Orion Dynamo: Portable Power Packaged Perfectly

Posted by Clayton Cramer   11/23/2007 08:00AM

Orion Dynamo: Portable Power Packaged Perfectly
Way back at the dawn of time, when I graduated from something made of pipe fittings mount to a real equatorial mount, power was house current, and came from an extension cord. When I bought a Losmandy GM-8 several years back, I found myself using a AC to DC converter at first, but this wasn’t a perfect solution. I have never been comfortable running an extension cord through wet grass at night, and since I then lived in a suburb, a really dark sky meant going to places where there is no house current.

My first solution was, as typical for me, cheap and dirty. I bought a motorcycle battery and a recharger. The battery wasn’t sealed, and on of my jaunts to darkness, the battery flipped over, spilling battery acid all through the back of my car, disfiguring the back portions of the interior. I needed a better solution.

What I bought was the Orion Dynamo, which combines a sealed battery, a recharger, and lighting in a convenient, easy to move package with a carrying handle and a carry strap. There are two 12 volt, 10 amp DC outputs, built around the standard automobile cigarette lighter plug. There are also three plugs for 3 volt, 6 volt, and 9 volt DC outputs (all one amp) for powering a variety of other possible accessories. Input power comes through a 15 VDC charger that plugs into house current, included with the Dynamo.

On the backside of the Dynamo is a storage compartment that pops open, revealing a cable that allows you to recharge the Dynamo from any 12 VDC battery. I can’t imagine why you would use this in the field; as bad as having to abandon an astronomy session in the field, this isn’t as bad as recharging your Dynamo, completing your session, and then discovering that your car won’t start! Still, it is nice to have this as an option; perhaps you might use it with the car engine running. I’ve only used to recharge the Dynamo from solar panels, as part of an experiment with improving utilization of solar panels. (Unlike sleeping bags—which never seem to roll up neatly enough to slide back into the stuff sacks—there’s enough room in the compartment to easily push this cable back in and close the door.)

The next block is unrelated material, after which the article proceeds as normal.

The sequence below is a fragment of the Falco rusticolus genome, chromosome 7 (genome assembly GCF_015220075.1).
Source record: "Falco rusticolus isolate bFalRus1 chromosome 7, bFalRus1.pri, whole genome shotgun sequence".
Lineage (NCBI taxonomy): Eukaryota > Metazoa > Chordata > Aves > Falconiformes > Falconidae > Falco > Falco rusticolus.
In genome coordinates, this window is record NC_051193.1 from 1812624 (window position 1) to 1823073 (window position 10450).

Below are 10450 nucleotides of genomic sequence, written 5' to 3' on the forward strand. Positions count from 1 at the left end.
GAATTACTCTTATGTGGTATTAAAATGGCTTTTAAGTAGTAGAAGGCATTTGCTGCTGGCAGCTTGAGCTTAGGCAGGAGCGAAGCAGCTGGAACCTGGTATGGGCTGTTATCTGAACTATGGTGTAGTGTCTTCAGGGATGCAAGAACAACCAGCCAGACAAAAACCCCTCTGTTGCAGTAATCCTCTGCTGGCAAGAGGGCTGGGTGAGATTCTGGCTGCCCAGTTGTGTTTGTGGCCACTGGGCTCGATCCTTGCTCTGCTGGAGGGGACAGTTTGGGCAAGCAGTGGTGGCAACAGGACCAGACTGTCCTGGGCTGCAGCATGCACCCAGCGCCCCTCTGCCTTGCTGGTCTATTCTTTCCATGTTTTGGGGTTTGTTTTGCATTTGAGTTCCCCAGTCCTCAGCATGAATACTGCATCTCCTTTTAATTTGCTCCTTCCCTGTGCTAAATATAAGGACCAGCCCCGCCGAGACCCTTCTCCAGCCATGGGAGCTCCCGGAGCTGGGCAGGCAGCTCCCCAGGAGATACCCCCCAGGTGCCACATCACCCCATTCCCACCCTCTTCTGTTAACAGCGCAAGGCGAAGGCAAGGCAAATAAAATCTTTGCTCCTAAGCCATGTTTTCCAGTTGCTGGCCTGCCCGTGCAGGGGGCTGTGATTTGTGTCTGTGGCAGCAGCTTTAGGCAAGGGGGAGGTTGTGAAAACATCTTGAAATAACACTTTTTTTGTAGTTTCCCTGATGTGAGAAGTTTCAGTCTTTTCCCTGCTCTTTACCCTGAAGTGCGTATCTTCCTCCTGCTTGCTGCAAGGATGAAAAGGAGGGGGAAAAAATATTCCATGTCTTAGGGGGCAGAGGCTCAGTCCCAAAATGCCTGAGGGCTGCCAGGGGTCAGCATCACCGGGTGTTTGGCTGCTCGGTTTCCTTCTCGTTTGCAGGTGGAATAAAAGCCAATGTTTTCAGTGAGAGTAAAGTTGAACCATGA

The Dynamo includes two lights as well. One is labeled as 800,000 candlepower, guaranteed to make you so popular at star parties! But I can imagine emergency situations where it might be nice to have something this bright available—even at a star party. A second light comes with a removable red filter on the front, which still seems too bright for use at a star party. This light has a separate switch with three settings: off, blinking, and on.

I mentioned earlier the advantage of having the recharger built into the unit. Here’s another area where this is far nicer than having a bare battery.

You have LEDs that tell you the state of the battery. Instead of guessing, you can immediately tell if the battery is fully charged, or whether you need to leave it plugged in a bit longer. Remember that any battery pack like this is going to slowly lose charge if it sits for weeks on end. I had to cut short an astrophotography session recently because I hadn’t used the Dynamo in at least a month, nor had I bothered to recharge it first. But that’s not a fault of the Dynamo, unless the manufacturer makes it smart enough to connect itself up to the wall. But that makes me think of the supercomputer in the 1970 film Colossus: The Forbin Project, so I won’t be asking for that much smarts.

There is one additional control on the Dynamo. See this little red rocker switch? It tells the Dynamo whether you are charging it, or using it. It is important to turn it off when you are done, and to set it to charge when you are ready to recharge it.

I bought this about two years ago, and it has given me absolutely no problems. I think I paid $79.95 for it, but I see that it has been replaced with a bigger version called the Dynamo Pro 17 that Orion sells for $119.95. If you are one of those who are using a bare battery, or are about to buy one, you should consider this as a much handier—and much safer alternative.